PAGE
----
I keep dating the same kind of men

I know I keep making bad decisions ... but knowing hasn't helped me change

Published February 8, 2012 1:00AM (EST)

                                                                                                                                                                                                                                                                                                                                                                                                                       (Zach Trenholm/Salon)
(Zach Trenholm/Salon)

Dear Cary,

How does a person take their collective knowledge of "why they are the way they are" and put it to good use? I'm female, mid-30s, never married, with a handful of failed relationships with men. Every time I enter a new relationship, I think, "This will be the one where I don't make the same mistakes." Yet, I find myself single again after the man I've dated for over a year decided he didn't want a commitment.

I do want to marry and have children. Thus I've spent a fair amount of time on self-reflection, either on my own, in a therapist's office, or on the phone with my sister. I've spent several years sifting through the finer details of my relationship with my father -- yep, he's emotionally distant and critical, has an on/off problem with alcohol, you know the drill. So now, I have all this knowledge about me, about my relationship with my father, about why I play the role that I do in my relationships, etc., etc. I'm grateful for this knowledge. However, I want this knowledge to do something for me, because, frankly, I'm really starting to bore myself.

Knowing what I know, how can I, or anyone, for that matter, truly change? How do I stop making the same old choices, drawing in the same old men, putting up with the same old crap?


Ready for Change

Dear Ready for Change,

I only know one thing about this. When you have had enough then you will change.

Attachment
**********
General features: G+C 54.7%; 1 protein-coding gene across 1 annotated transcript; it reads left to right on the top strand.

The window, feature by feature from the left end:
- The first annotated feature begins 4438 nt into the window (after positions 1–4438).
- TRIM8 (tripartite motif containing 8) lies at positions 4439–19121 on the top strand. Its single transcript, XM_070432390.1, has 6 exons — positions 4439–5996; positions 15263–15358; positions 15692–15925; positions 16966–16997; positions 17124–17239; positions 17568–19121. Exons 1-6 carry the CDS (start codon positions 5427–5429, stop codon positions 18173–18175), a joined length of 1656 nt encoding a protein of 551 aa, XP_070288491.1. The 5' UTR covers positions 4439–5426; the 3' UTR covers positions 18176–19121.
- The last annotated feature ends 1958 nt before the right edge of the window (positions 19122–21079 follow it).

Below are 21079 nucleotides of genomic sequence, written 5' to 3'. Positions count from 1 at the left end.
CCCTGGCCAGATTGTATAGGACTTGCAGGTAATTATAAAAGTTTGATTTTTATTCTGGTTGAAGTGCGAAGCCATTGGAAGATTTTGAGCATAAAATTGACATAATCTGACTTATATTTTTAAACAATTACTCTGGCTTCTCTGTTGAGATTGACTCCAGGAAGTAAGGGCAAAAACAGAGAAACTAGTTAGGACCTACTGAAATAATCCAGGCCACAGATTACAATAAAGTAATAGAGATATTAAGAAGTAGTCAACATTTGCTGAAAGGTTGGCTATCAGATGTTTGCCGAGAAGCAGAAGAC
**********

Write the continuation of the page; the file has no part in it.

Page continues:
Have you had enough? Have you truly had enough? Are you stumbling, blind and desperate? Are you lying on the sidewalk? Have you fallen to your knees and cried out to anyone who can hear that you cannot go on one minute more?

Then you will change.

Until then, you may acquire new skills and insights that alert you to your behavior. You may make better decisions. You may abort certain activities. You may begin to see the patterns in your life with greater clarity. You may become more cautious. You may get better at evaluating potential mates.

But you will not change in any fundamental way until you reach a breaking point. This breaking point may not be dramatic or even visible to others. It may be quiet, a moment  when something shifts inside. You may not even realize it at the time. But a transformation is not an adjustment. It is a shift.

Many desire deep, fundamental change, yet it is elusive. Certain life-changing experiences bring us to our core selves, or force us to make certain leaps -- leaps of faith, leaps that take us out of the ordinary and expose us to a more authentic and searing experience of the self. But how does that happen? How can we make it happen?

I don't think we can make it happen. But there are things that seem to predispose us to it.

Having a fatal flaw can be a blessing. Facing it may bring about the change you long for.